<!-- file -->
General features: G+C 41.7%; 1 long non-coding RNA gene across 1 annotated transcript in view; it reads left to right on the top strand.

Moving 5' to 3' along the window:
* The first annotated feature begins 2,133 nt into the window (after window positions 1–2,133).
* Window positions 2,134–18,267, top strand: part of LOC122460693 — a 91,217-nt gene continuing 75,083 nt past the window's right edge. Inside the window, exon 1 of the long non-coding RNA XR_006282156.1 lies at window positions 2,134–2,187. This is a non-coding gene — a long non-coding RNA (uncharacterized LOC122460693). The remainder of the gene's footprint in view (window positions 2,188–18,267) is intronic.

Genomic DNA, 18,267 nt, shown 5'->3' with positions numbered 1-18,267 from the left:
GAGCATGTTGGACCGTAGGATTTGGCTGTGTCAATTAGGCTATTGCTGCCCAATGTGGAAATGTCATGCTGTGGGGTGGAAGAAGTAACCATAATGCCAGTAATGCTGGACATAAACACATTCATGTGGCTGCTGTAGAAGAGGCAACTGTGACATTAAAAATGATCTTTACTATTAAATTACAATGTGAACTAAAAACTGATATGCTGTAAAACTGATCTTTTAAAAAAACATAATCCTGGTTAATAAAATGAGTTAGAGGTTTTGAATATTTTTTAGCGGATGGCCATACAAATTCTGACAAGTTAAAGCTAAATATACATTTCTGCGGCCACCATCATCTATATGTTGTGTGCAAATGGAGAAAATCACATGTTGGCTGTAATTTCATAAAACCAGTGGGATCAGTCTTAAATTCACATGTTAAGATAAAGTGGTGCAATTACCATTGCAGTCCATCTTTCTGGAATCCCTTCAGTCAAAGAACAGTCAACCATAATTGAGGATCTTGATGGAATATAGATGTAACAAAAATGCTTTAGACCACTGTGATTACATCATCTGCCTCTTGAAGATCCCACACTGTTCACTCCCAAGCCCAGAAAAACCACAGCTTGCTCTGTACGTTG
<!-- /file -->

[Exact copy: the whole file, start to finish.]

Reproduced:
General features: G+C 41.7%; 1 long non-coding RNA gene across 1 annotated transcript in view; it reads left to right on the top strand.

Moving 5' to 3' along the window:
* The first annotated feature begins 2,133 nt into the window (after window positions 1–2,133).
* Window positions 2,134–18,267, top strand: part of LOC122460693 — a 91,217-nt gene continuing 75,083 nt past the window's right edge. Inside the window, exon 1 of the long non-coding RNA XR_006282156.1 lies at window positions 2,134–2,187. This is a non-coding gene — a long non-coding RNA (uncharacterized LOC122460693). The remainder of the gene's footprint in view (window positions 2,188–18,267) is intronic.

Genomic DNA, 18,267 nt, shown 5'->3' with positions numbered 1-18,267 from the left:
GAGCATGTTGGACCGTAGGATTTGGCTGTGTCAATTAGGCTATTGCTGCCCAATGTGGAAATGTCATGCTGTGGGGTGGAAGAAGTAACCATAATGCCAGTAATGCTGGACATAAACACATTCATGTGGCTGCTGTAGAAGAGGCAACTGTGACATTAAAAATGATCTTTACTATTAAATTACAATGTGAACTAAAAACTGATATGCTGTAAAACTGATCTTTTAAAAAAACATAATCCTGGTTAATAAAATGAGTTAGAGGTTTTGAATATTTTTTAGCGGATGGCCATACAAATTCTGACAAGTTAAAGCTAAATATACATTTCTGCGGCCACCATCATCTATATGTTGTGTGCAAATGGAGAAAATCACATGTTGGCTGTAATTTCATAAAACCAGTGGGATCAGTCTTAAATTCACATGTTAAGATAAAGTGGTGCAATTACCATTGCAGTCCATCTTTCTGGAATCCCTTCAGTCAAAGAACAGTCAACCATAATTGAGGATCTTGATGGAATATAGATGTAACAAAAATGCTTTAGACCACTGTGATTACATCATCTGCCTCTTGAAGATCCCACACTGTTCACTCCCAAGCCCAGAAAAACCACAGCTTGCTCTGTACGTTG